While interest rate remains unchanged, consumers still find it tough with elevated costs

In August, the average cost of a household food basket cost consumers R5 124.34. Picture: Karen Sandison, African News Agency(ANA).

In August, the average cost of a household food basket cost consumers R5 124.34. Picture: Karen Sandison, African News Agency(ANA).

Published Sep 24, 2023


While the South African Reserve Bank (SARB) decided to keep the repurchase rate (repo rate) unchanged this past week, the country’s cost of living crisis continues.

SARB Governor Lesetja Kganyago announced the Monetary Policy Committee’s (MPC) decision on interest rates this past Thursday, keeping the repo rate at 8.25%, while the prime lending rate stays at 11.75%.

The rate remains elevated, with many analysts predicting that it could only be cut in 2024, which will bring continued pain to consumers in the country.

Despite having to contend with daily load shedding imposed by ailing state-owned power utility Eskom, economic woes are further compounded by escalated fuel prices and high levels of inflation.

All of the above creates a perfect storm for the average South African, who finds themselves having to shuffle their budgets every month to contend with the high prices.

In August, the average cost of a household food basket cost consumers R5 124.34.

This was according to data from the August 2023 Household Affordability Index, compiled by the Pietermaritzburg Economic Justice & Dignity Group (PMBEJD).

With it being Heritage Weekend, also known as ‘Braai Day’ in South Africa, many South Africans will be lighting up for a braai, but data from the Outlier showed that the average cost to host a braai for 10 people cost R1 500.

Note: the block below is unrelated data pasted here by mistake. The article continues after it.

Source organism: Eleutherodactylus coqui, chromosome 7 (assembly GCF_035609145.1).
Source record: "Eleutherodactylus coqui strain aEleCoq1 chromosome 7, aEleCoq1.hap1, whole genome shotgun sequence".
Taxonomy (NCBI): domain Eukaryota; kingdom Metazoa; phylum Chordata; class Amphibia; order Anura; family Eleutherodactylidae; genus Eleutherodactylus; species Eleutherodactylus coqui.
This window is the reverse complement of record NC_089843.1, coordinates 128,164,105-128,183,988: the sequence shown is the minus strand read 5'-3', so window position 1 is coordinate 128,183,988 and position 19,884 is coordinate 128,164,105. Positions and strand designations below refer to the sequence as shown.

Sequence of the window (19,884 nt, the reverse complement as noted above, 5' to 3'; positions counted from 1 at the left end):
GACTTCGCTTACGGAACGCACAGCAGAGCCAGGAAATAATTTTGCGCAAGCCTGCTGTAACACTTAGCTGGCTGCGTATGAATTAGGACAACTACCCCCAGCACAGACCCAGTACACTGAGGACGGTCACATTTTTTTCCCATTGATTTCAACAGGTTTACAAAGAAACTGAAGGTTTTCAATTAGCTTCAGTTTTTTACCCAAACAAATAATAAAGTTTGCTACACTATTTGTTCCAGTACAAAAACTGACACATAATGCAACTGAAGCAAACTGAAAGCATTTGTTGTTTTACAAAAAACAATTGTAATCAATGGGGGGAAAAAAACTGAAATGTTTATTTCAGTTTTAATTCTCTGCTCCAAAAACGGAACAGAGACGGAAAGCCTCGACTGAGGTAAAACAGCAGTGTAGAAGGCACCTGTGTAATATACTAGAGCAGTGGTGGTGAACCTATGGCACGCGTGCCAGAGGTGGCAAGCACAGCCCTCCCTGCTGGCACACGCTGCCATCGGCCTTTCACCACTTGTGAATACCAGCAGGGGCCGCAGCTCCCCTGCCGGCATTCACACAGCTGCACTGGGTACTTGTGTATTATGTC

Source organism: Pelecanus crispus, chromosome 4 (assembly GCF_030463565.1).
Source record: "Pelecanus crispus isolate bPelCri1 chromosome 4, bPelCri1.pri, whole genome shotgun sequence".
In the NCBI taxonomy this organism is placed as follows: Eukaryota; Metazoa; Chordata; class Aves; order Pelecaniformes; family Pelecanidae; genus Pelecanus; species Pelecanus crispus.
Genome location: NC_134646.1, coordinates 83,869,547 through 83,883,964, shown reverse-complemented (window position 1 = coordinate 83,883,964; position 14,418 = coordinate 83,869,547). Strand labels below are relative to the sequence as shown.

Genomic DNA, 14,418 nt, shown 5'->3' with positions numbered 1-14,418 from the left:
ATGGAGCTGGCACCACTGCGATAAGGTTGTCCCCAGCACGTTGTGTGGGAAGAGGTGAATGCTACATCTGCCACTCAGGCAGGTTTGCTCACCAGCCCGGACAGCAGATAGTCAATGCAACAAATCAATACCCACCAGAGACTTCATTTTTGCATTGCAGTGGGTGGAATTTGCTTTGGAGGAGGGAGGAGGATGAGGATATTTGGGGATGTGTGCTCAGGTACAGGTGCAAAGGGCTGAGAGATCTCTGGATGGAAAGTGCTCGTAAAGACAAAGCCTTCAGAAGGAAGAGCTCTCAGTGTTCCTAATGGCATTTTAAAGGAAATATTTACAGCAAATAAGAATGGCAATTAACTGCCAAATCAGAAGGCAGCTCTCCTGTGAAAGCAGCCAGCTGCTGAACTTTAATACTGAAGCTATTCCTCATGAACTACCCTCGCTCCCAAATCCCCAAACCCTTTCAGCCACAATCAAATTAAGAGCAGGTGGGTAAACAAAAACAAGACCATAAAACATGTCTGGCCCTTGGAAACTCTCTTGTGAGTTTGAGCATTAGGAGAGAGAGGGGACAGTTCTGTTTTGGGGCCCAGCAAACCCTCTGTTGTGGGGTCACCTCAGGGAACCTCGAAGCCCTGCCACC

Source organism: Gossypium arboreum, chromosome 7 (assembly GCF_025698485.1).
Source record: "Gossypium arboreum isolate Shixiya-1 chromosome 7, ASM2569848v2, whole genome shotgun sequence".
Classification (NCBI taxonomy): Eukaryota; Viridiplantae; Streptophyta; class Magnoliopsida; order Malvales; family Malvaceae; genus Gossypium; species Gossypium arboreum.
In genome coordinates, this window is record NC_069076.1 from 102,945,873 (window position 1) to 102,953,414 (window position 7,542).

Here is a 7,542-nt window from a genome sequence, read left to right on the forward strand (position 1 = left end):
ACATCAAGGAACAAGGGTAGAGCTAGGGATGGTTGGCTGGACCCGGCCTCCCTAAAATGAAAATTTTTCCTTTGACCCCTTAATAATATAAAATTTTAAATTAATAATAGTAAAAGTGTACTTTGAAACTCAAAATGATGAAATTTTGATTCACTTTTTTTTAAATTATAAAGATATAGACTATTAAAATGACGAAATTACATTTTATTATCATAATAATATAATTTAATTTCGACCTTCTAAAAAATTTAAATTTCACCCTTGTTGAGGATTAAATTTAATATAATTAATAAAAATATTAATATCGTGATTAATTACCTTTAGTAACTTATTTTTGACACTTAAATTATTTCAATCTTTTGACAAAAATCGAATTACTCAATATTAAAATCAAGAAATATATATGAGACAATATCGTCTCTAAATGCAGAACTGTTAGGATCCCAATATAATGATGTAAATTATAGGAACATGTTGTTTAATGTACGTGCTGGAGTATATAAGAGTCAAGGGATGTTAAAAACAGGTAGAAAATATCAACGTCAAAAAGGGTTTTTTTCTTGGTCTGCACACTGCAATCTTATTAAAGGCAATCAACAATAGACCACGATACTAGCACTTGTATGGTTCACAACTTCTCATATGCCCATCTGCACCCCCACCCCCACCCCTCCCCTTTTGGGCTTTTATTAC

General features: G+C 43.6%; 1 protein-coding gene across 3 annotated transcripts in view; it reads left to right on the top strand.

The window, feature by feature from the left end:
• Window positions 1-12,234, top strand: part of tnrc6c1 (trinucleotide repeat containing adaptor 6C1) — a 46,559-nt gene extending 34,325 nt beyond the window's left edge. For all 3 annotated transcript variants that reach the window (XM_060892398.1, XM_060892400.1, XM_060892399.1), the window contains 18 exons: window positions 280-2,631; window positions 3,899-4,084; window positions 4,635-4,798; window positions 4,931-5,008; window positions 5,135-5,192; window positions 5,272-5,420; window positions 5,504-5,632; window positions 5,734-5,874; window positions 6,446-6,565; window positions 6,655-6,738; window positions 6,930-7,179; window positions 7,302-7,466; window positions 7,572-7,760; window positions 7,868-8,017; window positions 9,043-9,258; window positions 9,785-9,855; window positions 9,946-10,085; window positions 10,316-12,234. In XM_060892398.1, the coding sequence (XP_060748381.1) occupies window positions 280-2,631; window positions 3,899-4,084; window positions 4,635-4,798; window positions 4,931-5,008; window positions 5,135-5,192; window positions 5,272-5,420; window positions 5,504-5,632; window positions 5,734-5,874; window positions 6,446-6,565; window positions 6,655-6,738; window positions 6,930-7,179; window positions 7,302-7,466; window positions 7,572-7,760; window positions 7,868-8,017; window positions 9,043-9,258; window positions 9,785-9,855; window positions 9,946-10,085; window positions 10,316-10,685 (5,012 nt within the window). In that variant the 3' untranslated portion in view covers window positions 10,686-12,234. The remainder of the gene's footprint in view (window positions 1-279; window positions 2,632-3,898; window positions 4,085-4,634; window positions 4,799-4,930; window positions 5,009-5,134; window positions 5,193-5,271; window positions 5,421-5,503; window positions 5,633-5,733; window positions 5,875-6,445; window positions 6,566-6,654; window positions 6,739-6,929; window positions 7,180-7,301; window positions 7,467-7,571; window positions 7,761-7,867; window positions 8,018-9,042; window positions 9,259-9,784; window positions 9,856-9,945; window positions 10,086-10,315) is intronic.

The amount was compiled according to Statistics South Africa’s CPI data, which showed that 10 years ago, you would pay 43% less to host the same braai, paying R1 044.

The items for the braai was made up of biltong, beef rump steak, beer, boerewors, ice cream, potatoes, chips, bread rolls and beer.

According to Frank Blackmore, the lead economist at KPMG, we could be seeing interest rates in the country staying the same for the remainder of this year.

He said, “We have seen a proper decrease in inflation rates, especially from this time last year, and although there is still a lot of uncertainty in the economy in terms of upward pressures on inflation, there is some moderation in that inflation, which has given room in order to keep rates constant at this point. I think we’ll see this wait-and-hold strategy for much of the rest of this year, with reductions in inflation and interest rates, more importantly, expected within the new year.”

Hayley Parry, Money Coach and Facilitator at 1Life’s Truth About Money, said, “Consumers are urged to remain cautious and frugal because the Reserve Bank and the governor, Lesetja Kganyago, said that there does still remain risks. The repo rate could rise by 25 basis points in November. This would be a good time to cut back on unnecessary spending, pay down any debt that you can, and make sure that you're putting money into your emergency fund every single month.’’

Kganyago cited concerns about the continued depreciation of the rand and the ongoing multiplicity of supply-shock pressures on inflation as the key drivers behind the decision on Thursday to keep the rate unchanged.

He said in spite of headline consumer inflation returning to below the upper end of the inflation target range in June, it was expected to rise somewhat in the coming months before sustainably reverting to the midpoint of the target range in 2025.

“It took a long time for inflation to come down, and when it was coming down, it was moving at 0.1 percentage point. It’s only in the middle of July where we saw significant moves of inflation downward,” Kganyago said.

“And as I had cautioned before, the arrival of one swallow does not mean that summer is here. You need to see a little bit more swallows in the sky, then you will know the summer is here,” he said.